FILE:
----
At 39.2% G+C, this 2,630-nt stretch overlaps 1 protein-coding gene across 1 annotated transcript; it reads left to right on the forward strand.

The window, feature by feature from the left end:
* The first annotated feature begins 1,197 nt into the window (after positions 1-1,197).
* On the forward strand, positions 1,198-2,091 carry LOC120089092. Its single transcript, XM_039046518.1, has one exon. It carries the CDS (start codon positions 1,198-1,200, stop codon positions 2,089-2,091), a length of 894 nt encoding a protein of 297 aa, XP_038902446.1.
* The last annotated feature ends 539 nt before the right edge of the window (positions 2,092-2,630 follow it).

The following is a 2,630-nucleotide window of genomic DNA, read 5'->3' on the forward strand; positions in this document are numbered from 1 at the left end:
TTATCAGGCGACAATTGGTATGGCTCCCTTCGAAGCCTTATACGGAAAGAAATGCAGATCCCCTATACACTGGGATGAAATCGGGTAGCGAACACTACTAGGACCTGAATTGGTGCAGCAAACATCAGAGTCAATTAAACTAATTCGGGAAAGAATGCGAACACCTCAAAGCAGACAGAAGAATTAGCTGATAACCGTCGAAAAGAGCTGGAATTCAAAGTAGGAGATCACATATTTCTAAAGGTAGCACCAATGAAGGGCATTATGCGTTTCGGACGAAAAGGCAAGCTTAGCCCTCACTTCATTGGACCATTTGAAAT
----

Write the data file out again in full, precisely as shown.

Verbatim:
At 39.2% G+C, this 2,630-nt stretch overlaps 1 protein-coding gene across 1 annotated transcript; it reads left to right on the forward strand.

The window, feature by feature from the left end:
* The first annotated feature begins 1,197 nt into the window (after positions 1-1,197).
* On the forward strand, positions 1,198-2,091 carry LOC120089092. Its single transcript, XM_039046518.1, has one exon. It carries the CDS (start codon positions 1,198-1,200, stop codon positions 2,089-2,091), a length of 894 nt encoding a protein of 297 aa, XP_038902446.1.
* The last annotated feature ends 539 nt before the right edge of the window (positions 2,092-2,630 follow it).

The following is a 2,630-nucleotide window of genomic DNA, read 5'->3' on the forward strand; positions in this document are numbered from 1 at the left end:
TTATCAGGCGACAATTGGTATGGCTCCCTTCGAAGCCTTATACGGAAAGAAATGCAGATCCCCTATACACTGGGATGAAATCGGGTAGCGAACACTACTAGGACCTGAATTGGTGCAGCAAACATCAGAGTCAATTAAACTAATTCGGGAAAGAATGCGAACACCTCAAAGCAGACAGAAGAATTAGCTGATAACCGTCGAAAAGAGCTGGAATTCAAAGTAGGAGATCACATATTTCTAAAGGTAGCACCAATGAAGGGCATTATGCGTTTCGGACGAAAAGGCAAGCTTAGCCCTCACTTCATTGGACCATTTGAAAT